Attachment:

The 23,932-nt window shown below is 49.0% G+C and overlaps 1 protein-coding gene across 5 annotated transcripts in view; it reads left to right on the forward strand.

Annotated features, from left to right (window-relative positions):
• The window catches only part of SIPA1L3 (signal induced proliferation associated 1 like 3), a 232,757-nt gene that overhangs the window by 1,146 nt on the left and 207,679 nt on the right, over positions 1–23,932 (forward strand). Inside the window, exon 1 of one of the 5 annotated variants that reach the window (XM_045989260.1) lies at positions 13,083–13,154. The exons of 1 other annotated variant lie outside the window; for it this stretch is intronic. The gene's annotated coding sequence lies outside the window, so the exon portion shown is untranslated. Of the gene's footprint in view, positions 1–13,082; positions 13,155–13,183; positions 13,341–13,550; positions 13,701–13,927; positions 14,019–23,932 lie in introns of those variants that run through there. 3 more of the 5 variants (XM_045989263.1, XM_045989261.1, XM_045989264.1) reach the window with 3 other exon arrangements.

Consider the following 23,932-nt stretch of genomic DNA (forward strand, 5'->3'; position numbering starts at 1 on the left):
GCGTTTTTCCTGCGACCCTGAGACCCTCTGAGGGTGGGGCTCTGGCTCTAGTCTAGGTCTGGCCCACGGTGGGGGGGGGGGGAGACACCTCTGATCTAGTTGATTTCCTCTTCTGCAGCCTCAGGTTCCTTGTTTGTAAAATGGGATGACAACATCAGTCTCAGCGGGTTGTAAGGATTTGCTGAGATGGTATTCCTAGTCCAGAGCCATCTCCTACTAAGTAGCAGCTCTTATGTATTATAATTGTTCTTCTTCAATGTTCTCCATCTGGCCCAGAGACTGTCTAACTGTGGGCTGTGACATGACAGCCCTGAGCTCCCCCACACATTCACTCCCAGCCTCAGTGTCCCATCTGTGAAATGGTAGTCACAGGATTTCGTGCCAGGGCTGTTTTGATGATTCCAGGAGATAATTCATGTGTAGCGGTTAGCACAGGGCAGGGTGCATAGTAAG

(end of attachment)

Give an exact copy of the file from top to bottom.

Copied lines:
The 23,932-nt window shown below is 49.0% G+C and overlaps 1 protein-coding gene across 5 annotated transcripts in view; it reads left to right on the forward strand.

Annotated features, from left to right (window-relative positions):
• The window catches only part of SIPA1L3 (signal induced proliferation associated 1 like 3), a 232,757-nt gene that overhangs the window by 1,146 nt on the left and 207,679 nt on the right, over positions 1–23,932 (forward strand). Inside the window, exon 1 of one of the 5 annotated variants that reach the window (XM_045989260.1) lies at positions 13,083–13,154. The exons of 1 other annotated variant lie outside the window; for it this stretch is intronic. The gene's annotated coding sequence lies outside the window, so the exon portion shown is untranslated. Of the gene's footprint in view, positions 1–13,082; positions 13,155–13,183; positions 13,341–13,550; positions 13,701–13,927; positions 14,019–23,932 lie in introns of those variants that run through there. 3 more of the 5 variants (XM_045989263.1, XM_045989261.1, XM_045989264.1) reach the window with 3 other exon arrangements.

Consider the following 23,932-nt stretch of genomic DNA (forward strand, 5'->3'; position numbering starts at 1 on the left):
GCGTTTTTCCTGCGACCCTGAGACCCTCTGAGGGTGGGGCTCTGGCTCTAGTCTAGGTCTGGCCCACGGTGGGGGGGGGGGGAGACACCTCTGATCTAGTTGATTTCCTCTTCTGCAGCCTCAGGTTCCTTGTTTGTAAAATGGGATGACAACATCAGTCTCAGCGGGTTGTAAGGATTTGCTGAGATGGTATTCCTAGTCCAGAGCCATCTCCTACTAAGTAGCAGCTCTTATGTATTATAATTGTTCTTCTTCAATGTTCTCCATCTGGCCCAGAGACTGTCTAACTGTGGGCTGTGACATGACAGCCCTGAGCTCCCCCACACATTCACTCCCAGCCTCAGTGTCCCATCTGTGAAATGGTAGTCACAGGATTTCGTGCCAGGGCTGTTTTGATGATTCCAGGAGATAATTCATGTGTAGCGGTTAGCACAGGGCAGGGTGCATAGTAAG